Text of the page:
As the use of telecommunications equipment increases in amount and variety of applications, more efficient communications management systems are needed. In many systems, the junction point for voice, data and other communication hardware can become extremely disorganized unless appropriately configured and connected communications racks are employed. In smaller applications, a single, small board or rack may be sufficient, while in larger applications many adjacent or arrayed full-size telecommunication racks may be necessary.

Known designs for telecommunications racks include one or more tall, rectangular metal frames in which various devices and connectivity equipment are attached or otherwise mounted. In one common arrangement, a face of the rack is utilized to accommodate input and output lines while the opposite face is used to connect cables so that various inputs and outputs can be interconnected. In a second common arrangement, a rack system includes several racks adjacently situated, with a rack on one end accommodating input and output lines and a rack on another end connecting cables so that various inputs and outputs can be interconnected. Racks within and between the end racks function to appropriately connect the inputs and outputs in a desired configuration and to provide routing to and from intermediate electrical components.

While the cable configurations on these known racks can vary from application to application, such racks typically have cabling running vertically near the vertical sides of the frame, occasionally in a channel or a vertical cable manager. Individual cables run across the rack to various devices or connectivity equipment, such as, for example, a patch panel, splice drawer, connector module or fiber optic enclosure. Such racks often also include cable routing structures running horizontally at the top and/or bottom of the rack to organize and direct cables as they enter or exit the rack system as well as to maintain cables in appropriate arrangement within the rack. Additional ducts or cable management structures may also be used to further route and organize cable on the rack to the extent necessary in particular applications.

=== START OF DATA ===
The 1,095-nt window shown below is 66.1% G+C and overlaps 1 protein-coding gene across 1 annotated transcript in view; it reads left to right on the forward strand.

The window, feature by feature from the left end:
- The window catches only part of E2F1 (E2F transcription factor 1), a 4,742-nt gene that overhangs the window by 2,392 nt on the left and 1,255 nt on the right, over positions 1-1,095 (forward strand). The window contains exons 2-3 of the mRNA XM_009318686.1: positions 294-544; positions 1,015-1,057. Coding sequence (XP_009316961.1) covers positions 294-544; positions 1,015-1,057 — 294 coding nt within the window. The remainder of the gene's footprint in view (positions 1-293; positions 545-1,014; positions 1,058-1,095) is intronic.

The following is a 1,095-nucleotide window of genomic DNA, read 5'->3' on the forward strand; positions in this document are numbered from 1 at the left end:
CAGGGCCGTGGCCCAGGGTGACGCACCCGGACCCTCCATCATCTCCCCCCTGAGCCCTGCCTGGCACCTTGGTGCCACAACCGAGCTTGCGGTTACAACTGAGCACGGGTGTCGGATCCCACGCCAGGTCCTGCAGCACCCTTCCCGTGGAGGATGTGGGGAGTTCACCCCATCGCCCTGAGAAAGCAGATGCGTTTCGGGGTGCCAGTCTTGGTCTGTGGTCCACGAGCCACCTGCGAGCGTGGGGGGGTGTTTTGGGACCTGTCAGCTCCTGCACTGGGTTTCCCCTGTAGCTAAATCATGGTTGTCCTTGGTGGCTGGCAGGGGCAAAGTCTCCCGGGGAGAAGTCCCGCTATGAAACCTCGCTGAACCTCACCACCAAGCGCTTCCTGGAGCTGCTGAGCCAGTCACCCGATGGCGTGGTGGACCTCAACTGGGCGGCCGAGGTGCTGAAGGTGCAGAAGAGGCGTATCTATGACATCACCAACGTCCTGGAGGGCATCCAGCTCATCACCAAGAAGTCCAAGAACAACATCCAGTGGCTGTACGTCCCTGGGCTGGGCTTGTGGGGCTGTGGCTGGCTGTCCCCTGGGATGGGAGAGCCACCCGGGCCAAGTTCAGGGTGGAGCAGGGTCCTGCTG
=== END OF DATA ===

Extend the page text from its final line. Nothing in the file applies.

While telecommunications racks present useful solutions to a number of problems relating to organization and storage in a telecommunications system, other problems and/or concerns remain. One common concern is aesthetics. Due to the significant amount of cabling and electronic and connectivity equipment employed in most telecommunications systems, the node where these various elements meet can be extremely unsightly and, if in plain view, can propagate misperceptions regarding the organization and quality of a particular connection configuration or the system itself.

Balanced against this concern regarding appearance are concerns regarding function. In some systems, it is necessary, either on occasion or frequently, to add, remove or alter connections and/or equipment. The manner in which connections are made can drastically affect the ease and efficiency with which these operations can be connected. While many of these concerns can be addressed through innovations in the telecommunications rack, great improvement in appearance and function can be achieved by innovations in the design of individual components, and especially connectivity equipment.